HARARE businessman Ken Sharpe and his family have launched several charity projects that will see childrens’ homes, his employees and street kids benefiting.
REPORT BY MOSES MATENGA/HENRY MHARA
Sharpe, the businessman behind the multi-million dollar Borrowdale shopping mall project and West Foods executive chairman, on Saturday spent a day at Harare Children’s Home where his family pledged to support a chicken project that has been in limbo due to lack of finances.
“I came here to show the spirit of giving, especially at Christmas time. We donated $3 000 worth of food and pledged $1 000 towards the establishment of a chicken rearing project at the orphanage. I was told that they built a chicken-run, but they did not have enough capital,” Sharpe said.
The orphanage has 110 children and 29 employees.
“My philosophy is, instead of giving out handouts, I should give a hand to invest and for them to have sustainable income. It’s about helping others to help themselves. That’s something I learnt from my wife Joanna and Tatiana my daughter,” Sharpe said.
“We have a philosophy in our family to continue helping the youth, specifically children who are under-privileged and lack resources and money. We have a trust called Kusimbisa Trust and we want to pledge some shares in our companies as part of our indigenisation plan. The money will be used to fund projects specifically for youths and women.”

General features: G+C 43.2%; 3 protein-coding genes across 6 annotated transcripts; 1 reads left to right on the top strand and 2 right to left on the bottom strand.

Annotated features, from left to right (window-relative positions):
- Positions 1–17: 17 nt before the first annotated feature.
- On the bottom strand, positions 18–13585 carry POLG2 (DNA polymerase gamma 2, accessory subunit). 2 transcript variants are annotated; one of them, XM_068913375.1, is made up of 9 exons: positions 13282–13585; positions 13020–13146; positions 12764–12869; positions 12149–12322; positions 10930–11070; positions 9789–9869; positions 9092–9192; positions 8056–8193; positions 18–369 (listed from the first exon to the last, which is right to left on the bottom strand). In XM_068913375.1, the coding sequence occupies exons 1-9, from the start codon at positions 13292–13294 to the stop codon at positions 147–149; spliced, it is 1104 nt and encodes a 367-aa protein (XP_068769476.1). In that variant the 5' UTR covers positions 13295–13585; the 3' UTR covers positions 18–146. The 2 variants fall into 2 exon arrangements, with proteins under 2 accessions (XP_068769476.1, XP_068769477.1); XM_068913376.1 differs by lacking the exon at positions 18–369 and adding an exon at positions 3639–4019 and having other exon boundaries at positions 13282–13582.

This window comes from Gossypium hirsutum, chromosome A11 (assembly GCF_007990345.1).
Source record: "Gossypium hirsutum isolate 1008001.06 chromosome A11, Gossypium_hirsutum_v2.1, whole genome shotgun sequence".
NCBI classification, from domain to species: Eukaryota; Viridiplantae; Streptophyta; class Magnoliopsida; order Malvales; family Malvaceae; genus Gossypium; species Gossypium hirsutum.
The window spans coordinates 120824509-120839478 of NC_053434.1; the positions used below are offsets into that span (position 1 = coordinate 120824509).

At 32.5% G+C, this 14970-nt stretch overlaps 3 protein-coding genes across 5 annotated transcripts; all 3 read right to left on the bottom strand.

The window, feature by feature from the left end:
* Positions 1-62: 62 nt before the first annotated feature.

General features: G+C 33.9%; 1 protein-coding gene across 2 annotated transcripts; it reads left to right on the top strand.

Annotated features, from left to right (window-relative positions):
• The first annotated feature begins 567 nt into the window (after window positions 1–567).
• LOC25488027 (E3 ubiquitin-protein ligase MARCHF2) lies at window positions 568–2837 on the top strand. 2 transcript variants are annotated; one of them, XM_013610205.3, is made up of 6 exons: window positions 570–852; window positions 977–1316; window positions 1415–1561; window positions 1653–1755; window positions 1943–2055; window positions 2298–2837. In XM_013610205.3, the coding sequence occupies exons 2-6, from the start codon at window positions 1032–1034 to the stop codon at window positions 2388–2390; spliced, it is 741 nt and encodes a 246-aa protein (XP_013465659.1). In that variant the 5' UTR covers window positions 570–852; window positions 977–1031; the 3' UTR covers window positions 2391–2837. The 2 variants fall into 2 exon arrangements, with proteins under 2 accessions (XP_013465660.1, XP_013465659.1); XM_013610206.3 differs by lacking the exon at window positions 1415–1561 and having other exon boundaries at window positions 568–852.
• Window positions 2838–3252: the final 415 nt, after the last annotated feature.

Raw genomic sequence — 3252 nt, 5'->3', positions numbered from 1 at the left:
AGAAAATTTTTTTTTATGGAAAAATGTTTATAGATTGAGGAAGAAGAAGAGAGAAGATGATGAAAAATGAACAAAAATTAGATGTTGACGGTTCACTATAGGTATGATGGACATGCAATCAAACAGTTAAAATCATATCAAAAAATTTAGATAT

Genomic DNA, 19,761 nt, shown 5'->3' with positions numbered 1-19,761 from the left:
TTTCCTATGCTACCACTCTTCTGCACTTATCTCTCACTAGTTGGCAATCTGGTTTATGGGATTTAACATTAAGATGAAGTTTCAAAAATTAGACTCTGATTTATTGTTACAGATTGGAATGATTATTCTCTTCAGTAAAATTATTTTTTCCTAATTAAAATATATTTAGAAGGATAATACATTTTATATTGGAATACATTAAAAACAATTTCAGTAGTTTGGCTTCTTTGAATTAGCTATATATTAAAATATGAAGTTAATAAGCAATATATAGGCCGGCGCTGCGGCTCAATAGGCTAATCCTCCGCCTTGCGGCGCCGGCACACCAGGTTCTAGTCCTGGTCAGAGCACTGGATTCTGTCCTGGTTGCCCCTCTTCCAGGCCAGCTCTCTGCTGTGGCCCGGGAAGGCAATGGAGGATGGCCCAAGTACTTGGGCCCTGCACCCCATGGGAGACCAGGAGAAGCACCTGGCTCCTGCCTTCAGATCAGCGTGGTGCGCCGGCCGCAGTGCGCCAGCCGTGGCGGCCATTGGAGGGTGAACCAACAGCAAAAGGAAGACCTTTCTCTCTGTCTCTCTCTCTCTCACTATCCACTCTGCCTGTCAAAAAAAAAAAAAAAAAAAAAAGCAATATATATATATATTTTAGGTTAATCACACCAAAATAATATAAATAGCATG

Sharpe’s daughter Tatiana also has a trust, Hope for Children, where she was working with Mayor Muchadeyi Masunda and his wife Fikile, the patron of the Mayor’s Cheer Fund, to find shelter for street children.
Sharpe has a foster son, Denzel Malikwa he is assisting with education.
Tatiana won the youngest writer award for a book Lonely Tiger that she wrote when she was seven years-old.
The book has so far been sold in Zimbabwe, South Africa, New York, Ukraine and Russia and its proceeds were donated to underprivileged children and charities.
“The book is about sharing, forgiving and being kind to others,” Sharpe said.
Harare Children’s Home director Maria Sithole said: “We normally go with our begging bowl into the community, but with these projects, we will be able to earn our own money and manage the place.
“We got some money from Zimplats which we used to build chicken runs and two people have pledged $2 000 each to get the business going. This will help take care of the children’s nutritional needs and the surplus can be sold to generate income.”